In Amdocs (Israel) Limited v, Openet Telecom, Inc., [2015-1180] the Federal Circuit reversed and remanded the district court’s judgment on the pleadings that U.S. Patent Nos. 7,631,065, 7,412,510, 6,947,984, and 6,836,797 were not directed to patent eligible subject matter under 35 USC 101.
The patents in suit concerned, inter alia, parts of a system designed to solve an accounting and billing problem faced by network service providers. The Federal Circuit outlined the Alice/May two step framework, and noted that its cases generally follow the step one/step two Supreme Court format, reserving step two for the more comprehensive analysis in search of the inventive concept. The Federal Circuit went on to observe that recent cases suggest that there is considerable overlap between step one and step two, and in some situations this analysis could be accomplished
without going beyond step one.
The Federal Circuit said that the analysis presumably would be based on a generally-accepted and understood definition of, or test for, what an ‘abstract idea’ encompasses. The Federal Circuit conceded that:
a search for a single test or definition in the decided cases concerning § 101 from this court, and indeed from the Supreme Court, reveals that at present there is no such single, succinct, usable definition or test.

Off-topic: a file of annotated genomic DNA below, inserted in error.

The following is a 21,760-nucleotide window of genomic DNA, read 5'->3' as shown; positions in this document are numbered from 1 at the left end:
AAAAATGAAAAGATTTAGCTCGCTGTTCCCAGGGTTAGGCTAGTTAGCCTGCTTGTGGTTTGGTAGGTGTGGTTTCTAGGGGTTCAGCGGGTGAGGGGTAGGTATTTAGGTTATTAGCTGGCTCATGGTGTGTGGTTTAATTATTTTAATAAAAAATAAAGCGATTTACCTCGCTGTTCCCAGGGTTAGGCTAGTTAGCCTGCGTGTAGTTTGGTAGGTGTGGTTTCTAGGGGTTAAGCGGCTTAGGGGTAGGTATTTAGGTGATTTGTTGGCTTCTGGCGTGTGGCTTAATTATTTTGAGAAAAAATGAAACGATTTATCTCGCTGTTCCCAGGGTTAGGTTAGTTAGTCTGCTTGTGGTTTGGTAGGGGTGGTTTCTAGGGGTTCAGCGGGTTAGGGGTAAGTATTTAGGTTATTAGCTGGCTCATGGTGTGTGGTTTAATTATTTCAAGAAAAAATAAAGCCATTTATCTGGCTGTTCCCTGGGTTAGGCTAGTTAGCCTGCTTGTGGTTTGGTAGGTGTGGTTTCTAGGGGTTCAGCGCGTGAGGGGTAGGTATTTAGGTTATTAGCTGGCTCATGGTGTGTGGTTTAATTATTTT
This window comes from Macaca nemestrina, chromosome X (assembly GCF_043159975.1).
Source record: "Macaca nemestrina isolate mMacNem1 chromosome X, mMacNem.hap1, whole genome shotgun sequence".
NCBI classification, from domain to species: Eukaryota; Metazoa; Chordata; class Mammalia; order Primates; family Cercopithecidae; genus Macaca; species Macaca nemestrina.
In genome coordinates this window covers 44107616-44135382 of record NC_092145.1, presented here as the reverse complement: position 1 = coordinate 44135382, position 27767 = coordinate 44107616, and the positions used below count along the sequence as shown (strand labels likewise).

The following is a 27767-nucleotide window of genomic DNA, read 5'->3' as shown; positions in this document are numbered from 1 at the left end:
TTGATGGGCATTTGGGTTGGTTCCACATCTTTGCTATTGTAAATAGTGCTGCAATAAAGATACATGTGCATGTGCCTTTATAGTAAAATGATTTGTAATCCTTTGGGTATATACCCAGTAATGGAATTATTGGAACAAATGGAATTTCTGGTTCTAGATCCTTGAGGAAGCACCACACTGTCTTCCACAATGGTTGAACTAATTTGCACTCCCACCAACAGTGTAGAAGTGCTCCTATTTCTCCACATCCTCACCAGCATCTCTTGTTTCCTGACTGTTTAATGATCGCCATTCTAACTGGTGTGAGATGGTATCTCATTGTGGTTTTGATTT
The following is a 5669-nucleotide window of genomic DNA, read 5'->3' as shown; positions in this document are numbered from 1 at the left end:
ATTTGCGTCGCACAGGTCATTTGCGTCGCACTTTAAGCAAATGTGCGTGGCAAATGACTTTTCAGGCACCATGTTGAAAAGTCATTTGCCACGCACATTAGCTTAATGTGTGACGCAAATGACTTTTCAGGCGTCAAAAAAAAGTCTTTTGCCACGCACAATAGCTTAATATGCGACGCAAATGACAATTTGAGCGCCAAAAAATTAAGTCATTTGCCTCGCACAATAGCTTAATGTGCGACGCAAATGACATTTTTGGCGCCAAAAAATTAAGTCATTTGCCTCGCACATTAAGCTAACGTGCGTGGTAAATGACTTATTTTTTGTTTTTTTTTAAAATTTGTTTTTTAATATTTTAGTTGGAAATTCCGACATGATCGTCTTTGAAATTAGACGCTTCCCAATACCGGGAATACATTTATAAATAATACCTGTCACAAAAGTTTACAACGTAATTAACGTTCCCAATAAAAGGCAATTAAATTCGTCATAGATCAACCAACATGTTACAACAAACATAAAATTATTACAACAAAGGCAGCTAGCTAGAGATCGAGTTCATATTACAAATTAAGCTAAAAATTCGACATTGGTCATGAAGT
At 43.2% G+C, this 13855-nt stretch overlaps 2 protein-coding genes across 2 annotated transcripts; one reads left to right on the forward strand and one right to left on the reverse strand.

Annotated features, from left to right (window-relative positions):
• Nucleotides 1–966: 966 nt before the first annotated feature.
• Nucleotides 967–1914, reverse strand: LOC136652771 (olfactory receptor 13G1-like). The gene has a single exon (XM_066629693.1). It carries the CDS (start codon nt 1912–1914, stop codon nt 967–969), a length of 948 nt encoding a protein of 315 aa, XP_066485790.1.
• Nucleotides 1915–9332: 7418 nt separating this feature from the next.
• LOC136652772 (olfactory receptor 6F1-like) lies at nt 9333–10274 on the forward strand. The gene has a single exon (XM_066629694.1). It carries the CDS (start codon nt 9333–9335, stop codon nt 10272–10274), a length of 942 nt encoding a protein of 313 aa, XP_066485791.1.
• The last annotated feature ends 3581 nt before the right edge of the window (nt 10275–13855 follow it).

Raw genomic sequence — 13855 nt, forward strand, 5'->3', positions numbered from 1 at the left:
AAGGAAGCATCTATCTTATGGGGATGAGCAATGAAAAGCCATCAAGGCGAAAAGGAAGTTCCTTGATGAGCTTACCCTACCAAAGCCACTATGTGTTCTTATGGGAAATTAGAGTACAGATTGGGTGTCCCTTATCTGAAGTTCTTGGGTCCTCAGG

The Federal Circuit noted that in absence of a defintion, the decisional mechanism
courts now apply is to examine earlier cases in which a similar or parallel descriptive nature can be seen—what prior cases were about, and which way they were decided, which the Court identified as the classic approach of common law.
After reviewing some of its precedent, the Federal Circuit found the claims in the ’065 Patent were much closer to those in BASCOM and DDR Holdings than those in Digitech, Content Extraction, and In re TLI Commc’ns. Indeed, even if we were to agree that claim 1 is directed to an ineligible abstract idea under step one, the claim is eligible
under step two because it contains a sufficient “inventive concept.” The Federal Circuit concluded the the claim entails an unconventional technological solution (enhancing data in a distributed fashion) to a technological problem (massive record flows
which previously required massive databases).
With respect to the ‘510, ‘984, and ‘797 Patents, the Federal Circuit said these claims were eligible for patenting for reasons similar to those that undergirded the eligibility of the ’065 patent claims. With respect to the ’984 Patent.